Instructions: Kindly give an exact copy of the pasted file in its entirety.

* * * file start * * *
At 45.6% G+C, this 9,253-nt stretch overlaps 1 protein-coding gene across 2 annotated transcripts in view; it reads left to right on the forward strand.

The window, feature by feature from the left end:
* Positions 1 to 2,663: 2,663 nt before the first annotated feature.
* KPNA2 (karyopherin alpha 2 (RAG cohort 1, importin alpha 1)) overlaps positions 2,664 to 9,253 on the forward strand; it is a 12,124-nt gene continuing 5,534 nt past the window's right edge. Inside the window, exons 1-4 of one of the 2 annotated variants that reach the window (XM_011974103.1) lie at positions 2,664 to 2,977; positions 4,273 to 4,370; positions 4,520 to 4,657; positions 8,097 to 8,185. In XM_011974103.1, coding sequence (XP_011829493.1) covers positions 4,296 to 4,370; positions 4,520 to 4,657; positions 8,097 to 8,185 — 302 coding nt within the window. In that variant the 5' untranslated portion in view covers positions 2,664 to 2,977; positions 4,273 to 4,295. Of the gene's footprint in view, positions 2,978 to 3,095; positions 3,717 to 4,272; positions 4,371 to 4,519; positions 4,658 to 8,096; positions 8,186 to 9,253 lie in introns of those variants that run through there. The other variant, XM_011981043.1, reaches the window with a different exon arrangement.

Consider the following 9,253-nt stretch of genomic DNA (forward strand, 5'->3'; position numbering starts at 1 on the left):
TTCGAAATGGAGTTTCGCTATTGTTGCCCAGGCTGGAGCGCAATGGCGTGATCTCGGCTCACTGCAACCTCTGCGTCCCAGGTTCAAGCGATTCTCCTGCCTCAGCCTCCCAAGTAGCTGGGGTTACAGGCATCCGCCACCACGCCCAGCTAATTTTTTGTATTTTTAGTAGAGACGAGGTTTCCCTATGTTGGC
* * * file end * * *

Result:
At 45.6% G+C, this 9,253-nt stretch overlaps 1 protein-coding gene across 2 annotated transcripts in view; it reads left to right on the forward strand.

The window, feature by feature from the left end:
* Positions 1 to 2,663: 2,663 nt before the first annotated feature.
* KPNA2 (karyopherin alpha 2 (RAG cohort 1, importin alpha 1)) overlaps positions 2,664 to 9,253 on the forward strand; it is a 12,124-nt gene continuing 5,534 nt past the window's right edge. Inside the window, exons 1-4 of one of the 2 annotated variants that reach the window (XM_011974103.1) lie at positions 2,664 to 2,977; positions 4,273 to 4,370; positions 4,520 to 4,657; positions 8,097 to 8,185. In XM_011974103.1, coding sequence (XP_011829493.1) covers positions 4,296 to 4,370; positions 4,520 to 4,657; positions 8,097 to 8,185 — 302 coding nt within the window. In that variant the 5' untranslated portion in view covers positions 2,664 to 2,977; positions 4,273 to 4,295. Of the gene's footprint in view, positions 2,978 to 3,095; positions 3,717 to 4,272; positions 4,371 to 4,519; positions 4,658 to 8,096; positions 8,186 to 9,253 lie in introns of those variants that run through there. The other variant, XM_011981043.1, reaches the window with a different exon arrangement.

Consider the following 9,253-nt stretch of genomic DNA (forward strand, 5'->3'; position numbering starts at 1 on the left):
TTCGAAATGGAGTTTCGCTATTGTTGCCCAGGCTGGAGCGCAATGGCGTGATCTCGGCTCACTGCAACCTCTGCGTCCCAGGTTCAAGCGATTCTCCTGCCTCAGCCTCCCAAGTAGCTGGGGTTACAGGCATCCGCCACCACGCCCAGCTAATTTTTTGTATTTTTAGTAGAGACGAGGTTTCCCTATGTTGGC